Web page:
Teddy is going to school


Help your child with the transition to school using play

Talking about change and emotions with young children can be tricky. Sometimes it helps if the child has a teddy or other toy they can relate to in the situation instead of themselves. This helps your child to talk about a situation ‘safely’ and explore how the toy might feel. It also gives you the opportunity to talk about situations and model different strategies for your child.

For example, you might say, ‘If teddy needs to go to the toilet when he’s at school what shall we tell him to do? Chat about different answers with your child, ‘Yes Teddy could say to a grown up: please can I go to the toilet?

Here are some ideas for having fun with Teddy.

  • Take photos of your child with teddy when you go to buy school uniform. You could even cut out some paper clothes for teddy or perhaps someone you know can make a mini set of clothes! You could talk to your child about the different items and the order to put them on/take them off. Try problem solving together – Teddy can’t get his jumper off, what could he do? Teddy has lost his bag and he’s feeling upset, what can we tell him to do?
  • Pack a lunchbox for Teddy – talk with your child about healthy options, what to eat first etc. Schools are likely to have a healthy eating policy and sweets/chocolate/fizzy drinks may not be allowed so talk about this with Teddy. Explain Teddy could have his treat when he gets home from school.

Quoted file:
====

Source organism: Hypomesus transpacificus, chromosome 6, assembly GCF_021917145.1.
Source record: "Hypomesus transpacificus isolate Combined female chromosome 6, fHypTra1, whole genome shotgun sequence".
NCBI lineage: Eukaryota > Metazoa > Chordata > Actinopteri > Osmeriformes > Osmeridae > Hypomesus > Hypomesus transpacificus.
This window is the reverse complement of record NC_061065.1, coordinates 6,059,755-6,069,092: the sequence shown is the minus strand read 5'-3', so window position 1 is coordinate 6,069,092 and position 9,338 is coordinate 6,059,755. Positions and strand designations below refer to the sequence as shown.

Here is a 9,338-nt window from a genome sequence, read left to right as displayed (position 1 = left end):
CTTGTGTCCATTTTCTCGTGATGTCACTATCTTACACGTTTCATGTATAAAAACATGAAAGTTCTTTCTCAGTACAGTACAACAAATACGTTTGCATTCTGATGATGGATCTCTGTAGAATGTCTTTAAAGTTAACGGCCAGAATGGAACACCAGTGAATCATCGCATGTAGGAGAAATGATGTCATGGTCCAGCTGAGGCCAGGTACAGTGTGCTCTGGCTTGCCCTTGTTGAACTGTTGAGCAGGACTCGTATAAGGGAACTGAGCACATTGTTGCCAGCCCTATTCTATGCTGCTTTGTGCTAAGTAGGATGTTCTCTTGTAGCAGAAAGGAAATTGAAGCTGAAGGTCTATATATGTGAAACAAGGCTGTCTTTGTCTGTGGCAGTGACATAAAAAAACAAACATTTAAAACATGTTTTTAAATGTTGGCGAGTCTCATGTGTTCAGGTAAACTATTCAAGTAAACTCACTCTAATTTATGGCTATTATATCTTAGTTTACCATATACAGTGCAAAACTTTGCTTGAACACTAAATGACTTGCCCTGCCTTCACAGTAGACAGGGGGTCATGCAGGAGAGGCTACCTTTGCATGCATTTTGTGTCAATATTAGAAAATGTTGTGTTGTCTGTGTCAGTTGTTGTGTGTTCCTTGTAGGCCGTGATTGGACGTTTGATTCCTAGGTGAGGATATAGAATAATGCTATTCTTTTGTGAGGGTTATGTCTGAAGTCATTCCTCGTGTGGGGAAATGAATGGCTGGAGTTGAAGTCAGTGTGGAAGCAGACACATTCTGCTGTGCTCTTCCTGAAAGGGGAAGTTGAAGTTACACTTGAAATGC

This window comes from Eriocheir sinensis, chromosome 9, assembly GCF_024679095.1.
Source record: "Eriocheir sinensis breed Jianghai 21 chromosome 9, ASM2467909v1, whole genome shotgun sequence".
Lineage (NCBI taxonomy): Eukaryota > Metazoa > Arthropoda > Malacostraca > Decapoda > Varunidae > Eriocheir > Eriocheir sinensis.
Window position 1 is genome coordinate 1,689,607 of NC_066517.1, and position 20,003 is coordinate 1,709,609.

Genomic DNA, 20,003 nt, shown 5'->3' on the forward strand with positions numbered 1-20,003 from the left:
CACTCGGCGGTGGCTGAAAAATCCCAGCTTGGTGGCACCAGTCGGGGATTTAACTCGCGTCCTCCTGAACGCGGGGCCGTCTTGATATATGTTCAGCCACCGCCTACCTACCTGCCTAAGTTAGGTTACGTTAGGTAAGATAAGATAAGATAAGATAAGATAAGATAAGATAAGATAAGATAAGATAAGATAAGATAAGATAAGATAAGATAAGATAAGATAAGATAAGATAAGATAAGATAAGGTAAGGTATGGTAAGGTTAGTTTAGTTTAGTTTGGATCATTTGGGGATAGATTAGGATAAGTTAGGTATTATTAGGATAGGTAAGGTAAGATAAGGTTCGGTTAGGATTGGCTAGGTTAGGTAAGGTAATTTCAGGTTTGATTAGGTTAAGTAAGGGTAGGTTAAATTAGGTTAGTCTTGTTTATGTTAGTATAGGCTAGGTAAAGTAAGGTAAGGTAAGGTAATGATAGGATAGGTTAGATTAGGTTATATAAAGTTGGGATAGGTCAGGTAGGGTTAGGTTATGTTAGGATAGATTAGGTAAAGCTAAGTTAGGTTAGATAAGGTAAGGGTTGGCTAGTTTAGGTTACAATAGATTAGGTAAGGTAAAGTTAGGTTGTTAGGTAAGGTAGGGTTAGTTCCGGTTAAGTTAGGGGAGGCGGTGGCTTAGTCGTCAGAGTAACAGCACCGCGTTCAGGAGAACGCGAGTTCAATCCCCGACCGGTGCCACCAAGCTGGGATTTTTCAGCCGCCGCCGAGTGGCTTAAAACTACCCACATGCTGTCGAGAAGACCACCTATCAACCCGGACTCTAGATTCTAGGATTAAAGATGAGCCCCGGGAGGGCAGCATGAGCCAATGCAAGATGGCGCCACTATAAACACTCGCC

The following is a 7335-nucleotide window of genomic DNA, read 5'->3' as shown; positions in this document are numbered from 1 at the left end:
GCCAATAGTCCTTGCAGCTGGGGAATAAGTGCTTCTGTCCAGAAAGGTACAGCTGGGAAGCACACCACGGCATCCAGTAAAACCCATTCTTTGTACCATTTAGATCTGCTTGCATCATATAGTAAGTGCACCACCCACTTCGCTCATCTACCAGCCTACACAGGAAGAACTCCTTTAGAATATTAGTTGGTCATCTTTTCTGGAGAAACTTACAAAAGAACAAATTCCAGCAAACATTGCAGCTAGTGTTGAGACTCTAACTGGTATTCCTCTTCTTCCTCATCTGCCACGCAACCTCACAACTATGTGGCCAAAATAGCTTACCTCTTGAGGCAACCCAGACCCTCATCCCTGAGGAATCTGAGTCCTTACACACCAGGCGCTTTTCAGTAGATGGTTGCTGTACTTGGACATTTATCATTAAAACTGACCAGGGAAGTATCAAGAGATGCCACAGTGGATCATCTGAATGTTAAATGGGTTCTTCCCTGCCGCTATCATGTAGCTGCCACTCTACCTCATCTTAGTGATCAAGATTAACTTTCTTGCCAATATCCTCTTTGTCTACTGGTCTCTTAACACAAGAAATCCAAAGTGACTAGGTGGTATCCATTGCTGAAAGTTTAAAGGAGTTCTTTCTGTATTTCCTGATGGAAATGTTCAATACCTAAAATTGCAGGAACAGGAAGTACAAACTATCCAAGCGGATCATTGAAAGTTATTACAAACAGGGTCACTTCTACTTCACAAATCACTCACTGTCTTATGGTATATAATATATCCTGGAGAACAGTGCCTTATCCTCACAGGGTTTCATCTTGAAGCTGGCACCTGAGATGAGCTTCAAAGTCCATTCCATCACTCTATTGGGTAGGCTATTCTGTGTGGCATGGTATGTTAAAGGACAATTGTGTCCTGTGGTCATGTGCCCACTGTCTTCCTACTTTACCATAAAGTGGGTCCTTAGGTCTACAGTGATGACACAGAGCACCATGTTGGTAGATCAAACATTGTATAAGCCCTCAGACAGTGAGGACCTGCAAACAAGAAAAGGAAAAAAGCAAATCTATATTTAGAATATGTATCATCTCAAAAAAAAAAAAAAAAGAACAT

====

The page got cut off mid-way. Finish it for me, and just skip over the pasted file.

• Involve your child in packing a lunchbox for themselves and Teddy and go on a picnic together. Check your child can open their lunchbox, peel a banana, open a yoghurt and so on by asking them to ‘help’ Teddy.
  • Rehearse your journey to school and take photos of Teddy at different points along the way. Use these to talk about the journey with your child and what happens at different points. For example, Teddy must hold on to the pushchair when we cross the road. Teddy is excited when he comes round the corner and sees the school, does he know which gate to go in?
  • Use Teddy to help establish a bedtime routine – you could talk about how tired Teddy might feel after having so much fun at school!
  • Talk about how Teddy is feeling – give your child different words to describe feelings. Rather than just saying Teddy is feeling happy or sad you could add in reasons and other words. For example, Teddy is excited about starting school because he wants to play in the big playground. You could try saying Teddy is feeling a bit worried – I wonder why? Your child’s suggestions may give you an idea of the things that are concerning them.
  • Use Teddy to talk to your child about what makes them feel better when they are sad, upset or angry. For example, you might say: Teddy is upset, I know when you’re upset you like to have a hug or we get a drink of water. Let’s see if Teddy likes that.
  • You might want to involve Teddy in all your summer activities – take photos going to the shops, playing in the paddling pool, on the swings at the park etc. You and your child may like to make a scrapbook of Teddy’s adventures. This is a great way to remind your child of all the things they have done and how they have been getting ready to go to school. For example, Do you remember when Teddy came with us to buy school uniform? When we used your new lunchbox at the beach? Making your own book or printing off a couple of photos would be a lovely thing for your child to take into school and share with their new teacher – a sure conversation starter!

Top Tip

We all get overwhelmed by emotions at times. By staying calm you can help your child work through how they are feeling and help them to begin to recognise and then gradually learn how to manage their feelings themselves.
Here is some information about how to help your child emotionally.
Learn More

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